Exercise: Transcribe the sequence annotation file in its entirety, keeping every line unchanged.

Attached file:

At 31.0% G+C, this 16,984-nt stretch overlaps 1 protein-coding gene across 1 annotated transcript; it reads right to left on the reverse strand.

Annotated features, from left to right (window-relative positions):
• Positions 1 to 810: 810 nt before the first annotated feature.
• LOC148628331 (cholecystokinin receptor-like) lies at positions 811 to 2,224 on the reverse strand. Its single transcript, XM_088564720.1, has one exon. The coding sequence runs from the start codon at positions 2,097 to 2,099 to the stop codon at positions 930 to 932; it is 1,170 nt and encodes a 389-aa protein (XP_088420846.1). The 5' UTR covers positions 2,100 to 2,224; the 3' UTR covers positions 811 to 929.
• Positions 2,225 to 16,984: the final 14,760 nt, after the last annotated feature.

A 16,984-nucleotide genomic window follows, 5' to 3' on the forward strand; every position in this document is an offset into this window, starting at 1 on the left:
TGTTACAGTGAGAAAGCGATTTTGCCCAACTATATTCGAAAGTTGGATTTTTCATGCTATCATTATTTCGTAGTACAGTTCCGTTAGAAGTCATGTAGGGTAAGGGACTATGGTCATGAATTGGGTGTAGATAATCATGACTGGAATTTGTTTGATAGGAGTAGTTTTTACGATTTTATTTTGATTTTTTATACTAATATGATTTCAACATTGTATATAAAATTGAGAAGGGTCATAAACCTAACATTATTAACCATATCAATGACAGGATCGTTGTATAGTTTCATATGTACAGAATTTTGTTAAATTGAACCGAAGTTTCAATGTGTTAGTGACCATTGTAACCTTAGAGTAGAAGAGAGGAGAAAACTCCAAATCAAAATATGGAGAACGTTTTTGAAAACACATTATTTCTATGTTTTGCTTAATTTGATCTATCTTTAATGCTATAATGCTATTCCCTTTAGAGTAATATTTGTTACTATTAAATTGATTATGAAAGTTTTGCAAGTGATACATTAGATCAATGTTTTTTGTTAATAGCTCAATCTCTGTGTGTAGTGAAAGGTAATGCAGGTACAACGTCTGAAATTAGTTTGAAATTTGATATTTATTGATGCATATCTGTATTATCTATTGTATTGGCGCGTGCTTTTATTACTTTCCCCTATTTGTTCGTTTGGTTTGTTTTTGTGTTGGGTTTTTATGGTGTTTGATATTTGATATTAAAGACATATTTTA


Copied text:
At 31.0% G+C, this 16,984-nt stretch overlaps 1 protein-coding gene across 1 annotated transcript; it reads right to left on the reverse strand.

Annotated features, from left to right (window-relative positions):
• Positions 1 to 810: 810 nt before the first annotated feature.
• LOC148628331 (cholecystokinin receptor-like) lies at positions 811 to 2,224 on the reverse strand. Its single transcript, XM_088564720.1, has one exon. The coding sequence runs from the start codon at positions 2,097 to 2,099 to the stop codon at positions 930 to 932; it is 1,170 nt and encodes a 389-aa protein (XP_088420846.1). The 5' UTR covers positions 2,100 to 2,224; the 3' UTR covers positions 811 to 929.
• Positions 2,225 to 16,984: the final 14,760 nt, after the last annotated feature.

A 16,984-nucleotide genomic window follows, 5' to 3' on the forward strand; every position in this document is an offset into this window, starting at 1 on the left:
TGTTACAGTGAGAAAGCGATTTTGCCCAACTATATTCGAAAGTTGGATTTTTCATGCTATCATTATTTCGTAGTACAGTTCCGTTAGAAGTCATGTAGGGTAAGGGACTATGGTCATGAATTGGGTGTAGATAATCATGACTGGAATTTGTTTGATAGGAGTAGTTTTTACGATTTTATTTTGATTTTTTATACTAATATGATTTCAACATTGTATATAAAATTGAGAAGGGTCATAAACCTAACATTATTAACCATATCAATGACAGGATCGTTGTATAGTTTCATATGTACAGAATTTTGTTAAATTGAACCGAAGTTTCAATGTGTTAGTGACCATTGTAACCTTAGAGTAGAAGAGAGGAGAAAACTCCAAATCAAAATATGGAGAACGTTTTTGAAAACACATTATTTCTATGTTTTGCTTAATTTGATCTATCTTTAATGCTATAATGCTATTCCCTTTAGAGTAATATTTGTTACTATTAAATTGATTATGAAAGTTTTGCAAGTGATACATTAGATCAATGTTTTTTGTTAATAGCTCAATCTCTGTGTGTAGTGAAAGGTAATGCAGGTACAACGTCTGAAATTAGTTTGAAATTTGATATTTATTGATGCATATCTGTATTATCTATTGTATTGGCGCGTGCTTTTATTACTTTCCCCTATTTGTTCGTTTGGTTTGTTTTTGTGTTGGGTTTTTATGGTGTTTGATATTTGATATTAAAGACATATTTTA